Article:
One of the most interesting things bloggers have told me (often off the record) about the primary season was how clear it became that their readers really did dictate what the bloggers wrote. For years, bloggers and their readers had been in heated agreement about Bush, about Iraq, about the MSM. But in lots of cases they were not in agreement about who should be the Democratic nominee and bloggers mentioned to me how strange and uncomfortable that schism was, and how in the end many of them did just punt. Meaning, they got tired of fighting with their readers and simply didn’t write certain things because they knew it would create a pie fight within the site. They’re not especially proud of it, but they have conceded that they did alter what they wrote. And that for them it was a real eye-opener because they had spent years educating their readers about politics and the press and creating certain narratives together. And then during the primary season, some bloggers felt like their readers just completely ignored those shared lessons (and of course, the readers would say it was the blogger who ignored those shared lessons) that left the bloggers with the uncomfortable choice of essentially rejecting their readers or editing what they wrote. Today, some will admit they opted for the second choice.
How about Digby?:
“I thought it was character assassination,” Digby told me a couple weeks after the RFK controversy had passed. She was exhausted by the toll the campaign had already taken on the blogosphere. She was also aware of the kind of pie fights that would erupt on her site if she posted a condemnation of those who unfairly attacked Clinton for her RFK comments. So Digby, who never endorsed either candidate, simply passed on the story. “I’m a chicken shit,” she said with a shake of her head.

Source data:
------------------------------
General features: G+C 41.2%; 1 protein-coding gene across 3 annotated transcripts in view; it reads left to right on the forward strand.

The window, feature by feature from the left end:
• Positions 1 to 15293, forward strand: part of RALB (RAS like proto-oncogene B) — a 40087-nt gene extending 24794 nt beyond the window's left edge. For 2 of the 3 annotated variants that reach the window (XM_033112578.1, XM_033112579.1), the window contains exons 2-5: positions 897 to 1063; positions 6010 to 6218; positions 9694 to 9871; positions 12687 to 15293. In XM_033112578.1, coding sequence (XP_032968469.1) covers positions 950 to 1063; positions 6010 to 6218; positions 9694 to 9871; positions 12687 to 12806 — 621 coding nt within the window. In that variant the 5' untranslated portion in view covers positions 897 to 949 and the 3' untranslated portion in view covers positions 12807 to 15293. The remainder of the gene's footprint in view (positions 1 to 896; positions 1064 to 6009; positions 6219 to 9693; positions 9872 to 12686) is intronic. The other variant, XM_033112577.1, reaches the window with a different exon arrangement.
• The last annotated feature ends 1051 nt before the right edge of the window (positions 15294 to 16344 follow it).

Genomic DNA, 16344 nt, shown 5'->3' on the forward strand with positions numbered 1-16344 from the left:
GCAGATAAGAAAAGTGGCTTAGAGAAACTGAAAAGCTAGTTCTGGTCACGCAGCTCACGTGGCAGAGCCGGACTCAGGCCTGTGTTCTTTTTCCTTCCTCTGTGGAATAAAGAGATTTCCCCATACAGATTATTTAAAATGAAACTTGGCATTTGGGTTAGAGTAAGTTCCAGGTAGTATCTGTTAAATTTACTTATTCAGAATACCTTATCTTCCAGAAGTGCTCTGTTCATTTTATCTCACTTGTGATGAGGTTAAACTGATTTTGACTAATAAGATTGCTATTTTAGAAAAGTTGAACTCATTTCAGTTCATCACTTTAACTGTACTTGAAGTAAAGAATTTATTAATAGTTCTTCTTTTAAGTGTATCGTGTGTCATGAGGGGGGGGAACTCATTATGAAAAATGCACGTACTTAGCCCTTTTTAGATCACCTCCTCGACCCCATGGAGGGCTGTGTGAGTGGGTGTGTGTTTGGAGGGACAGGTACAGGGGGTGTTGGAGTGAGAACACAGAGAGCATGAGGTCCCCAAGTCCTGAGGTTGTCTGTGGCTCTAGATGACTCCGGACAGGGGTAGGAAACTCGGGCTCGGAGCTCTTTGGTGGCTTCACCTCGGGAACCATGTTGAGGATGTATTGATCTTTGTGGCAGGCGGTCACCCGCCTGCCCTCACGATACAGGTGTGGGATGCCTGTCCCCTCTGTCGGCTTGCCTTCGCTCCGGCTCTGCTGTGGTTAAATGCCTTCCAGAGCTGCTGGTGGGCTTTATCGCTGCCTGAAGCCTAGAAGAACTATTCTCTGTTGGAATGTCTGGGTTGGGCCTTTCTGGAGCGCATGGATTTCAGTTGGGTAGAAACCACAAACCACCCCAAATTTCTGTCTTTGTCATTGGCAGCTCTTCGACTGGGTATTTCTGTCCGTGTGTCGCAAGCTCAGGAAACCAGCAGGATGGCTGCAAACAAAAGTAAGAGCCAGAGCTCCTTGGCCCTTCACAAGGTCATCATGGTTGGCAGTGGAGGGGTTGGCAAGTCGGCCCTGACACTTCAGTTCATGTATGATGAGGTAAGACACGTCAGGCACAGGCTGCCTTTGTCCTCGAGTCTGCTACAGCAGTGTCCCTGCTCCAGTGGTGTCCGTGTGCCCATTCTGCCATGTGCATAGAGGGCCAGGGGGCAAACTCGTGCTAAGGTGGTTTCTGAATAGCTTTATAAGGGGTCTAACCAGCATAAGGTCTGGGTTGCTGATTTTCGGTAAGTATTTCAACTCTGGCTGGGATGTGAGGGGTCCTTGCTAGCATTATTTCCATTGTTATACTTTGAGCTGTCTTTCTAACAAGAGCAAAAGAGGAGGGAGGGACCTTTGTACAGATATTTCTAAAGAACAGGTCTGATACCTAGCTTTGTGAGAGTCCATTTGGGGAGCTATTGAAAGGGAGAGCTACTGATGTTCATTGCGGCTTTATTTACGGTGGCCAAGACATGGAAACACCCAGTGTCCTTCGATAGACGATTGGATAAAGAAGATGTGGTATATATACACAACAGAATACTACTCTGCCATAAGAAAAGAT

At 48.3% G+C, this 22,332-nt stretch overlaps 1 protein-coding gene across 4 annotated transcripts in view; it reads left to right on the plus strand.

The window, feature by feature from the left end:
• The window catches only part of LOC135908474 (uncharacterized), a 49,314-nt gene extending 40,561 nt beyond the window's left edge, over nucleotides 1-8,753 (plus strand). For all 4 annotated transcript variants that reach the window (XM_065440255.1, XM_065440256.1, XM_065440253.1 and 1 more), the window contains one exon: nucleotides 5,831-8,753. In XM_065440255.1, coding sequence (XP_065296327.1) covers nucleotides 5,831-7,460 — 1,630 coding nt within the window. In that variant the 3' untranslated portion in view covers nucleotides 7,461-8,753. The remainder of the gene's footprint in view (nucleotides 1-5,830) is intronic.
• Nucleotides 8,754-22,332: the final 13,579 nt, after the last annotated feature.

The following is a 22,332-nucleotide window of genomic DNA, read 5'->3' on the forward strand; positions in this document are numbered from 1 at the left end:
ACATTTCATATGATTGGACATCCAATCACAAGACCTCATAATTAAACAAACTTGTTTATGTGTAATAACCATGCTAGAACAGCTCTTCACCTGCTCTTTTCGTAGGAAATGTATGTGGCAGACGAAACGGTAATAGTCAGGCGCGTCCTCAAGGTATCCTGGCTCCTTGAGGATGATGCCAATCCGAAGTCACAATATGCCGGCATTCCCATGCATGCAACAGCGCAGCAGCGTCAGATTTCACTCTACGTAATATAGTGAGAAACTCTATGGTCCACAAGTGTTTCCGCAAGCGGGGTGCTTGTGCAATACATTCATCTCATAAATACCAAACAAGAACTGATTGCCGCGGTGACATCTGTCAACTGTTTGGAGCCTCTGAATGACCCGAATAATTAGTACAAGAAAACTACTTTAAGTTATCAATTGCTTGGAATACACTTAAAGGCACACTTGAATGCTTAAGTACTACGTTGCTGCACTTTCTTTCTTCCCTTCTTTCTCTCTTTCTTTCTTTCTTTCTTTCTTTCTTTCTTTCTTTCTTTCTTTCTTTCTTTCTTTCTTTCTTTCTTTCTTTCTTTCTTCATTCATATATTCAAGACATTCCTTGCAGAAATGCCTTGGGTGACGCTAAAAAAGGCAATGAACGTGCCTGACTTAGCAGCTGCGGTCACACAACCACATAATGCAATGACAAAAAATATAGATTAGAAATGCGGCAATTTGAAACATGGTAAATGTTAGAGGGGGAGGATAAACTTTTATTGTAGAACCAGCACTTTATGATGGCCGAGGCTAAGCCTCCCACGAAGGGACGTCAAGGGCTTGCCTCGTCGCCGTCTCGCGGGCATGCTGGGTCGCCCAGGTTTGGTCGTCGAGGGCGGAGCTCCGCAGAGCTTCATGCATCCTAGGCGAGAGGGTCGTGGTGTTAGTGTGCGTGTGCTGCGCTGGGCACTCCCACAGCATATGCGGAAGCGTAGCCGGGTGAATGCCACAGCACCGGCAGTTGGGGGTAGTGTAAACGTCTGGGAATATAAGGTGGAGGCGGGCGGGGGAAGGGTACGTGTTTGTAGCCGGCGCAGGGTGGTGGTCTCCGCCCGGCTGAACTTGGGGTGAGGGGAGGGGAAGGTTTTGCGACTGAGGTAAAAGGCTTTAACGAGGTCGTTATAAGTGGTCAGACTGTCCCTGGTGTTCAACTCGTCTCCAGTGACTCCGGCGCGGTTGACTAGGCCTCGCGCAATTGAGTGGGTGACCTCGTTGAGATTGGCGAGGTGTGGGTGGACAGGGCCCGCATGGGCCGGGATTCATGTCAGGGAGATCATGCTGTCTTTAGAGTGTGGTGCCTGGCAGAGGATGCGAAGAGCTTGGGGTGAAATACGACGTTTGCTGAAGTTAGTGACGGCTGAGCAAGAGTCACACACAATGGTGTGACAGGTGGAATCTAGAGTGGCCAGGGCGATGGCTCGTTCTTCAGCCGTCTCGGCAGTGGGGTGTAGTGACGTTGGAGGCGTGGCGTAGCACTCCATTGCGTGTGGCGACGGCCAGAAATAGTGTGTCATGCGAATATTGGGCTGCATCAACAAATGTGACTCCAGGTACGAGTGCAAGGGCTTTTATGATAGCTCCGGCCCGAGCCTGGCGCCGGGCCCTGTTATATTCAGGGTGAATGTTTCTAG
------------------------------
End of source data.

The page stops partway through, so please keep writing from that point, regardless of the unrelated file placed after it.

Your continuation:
Whether corrupt or chickenshit, the things we saw were more than just disappointing, they were an infuriating betrayal of everything we believe in. Worst of all, things haven’t changed.
These “leaders” of Left Blogistan sold us out on health care reform. They traded away any discussion of single payer in exchange for Obama’s promises on the ambiguous “public option.” Corrente has done a good job of documenting the way all the big blogs acted in unison in squishing any mention of single payer.
So instead of being advocates for us they became cheerleaders for ObamaCare. But Obama fucked ‘em, and we got fucked too.
Maybe they thought they were really doing the right thing, but what they did violated basic principles of democracy. We’re supposed to be all about openness and grassroots “bottom-up” action.
What the A-list bloggers did was to conspire in secret (through the Journolist, other listservs, private emails and/or White House conference calls) to suppress open discussion and impose a “top-down” outcome. If wasn’t the first time or the last.
Now they’re trying to use the Jedi mind-trick on us and convince us we’re living in a progressive paradise. Sorry guys, but that only works on weak minds so don’t piss on my leg and tell me it’s raining.
Of course they don’t care what we think because we were prematurely correct and carry the PUMA taint.
Well they can all kiss my taint.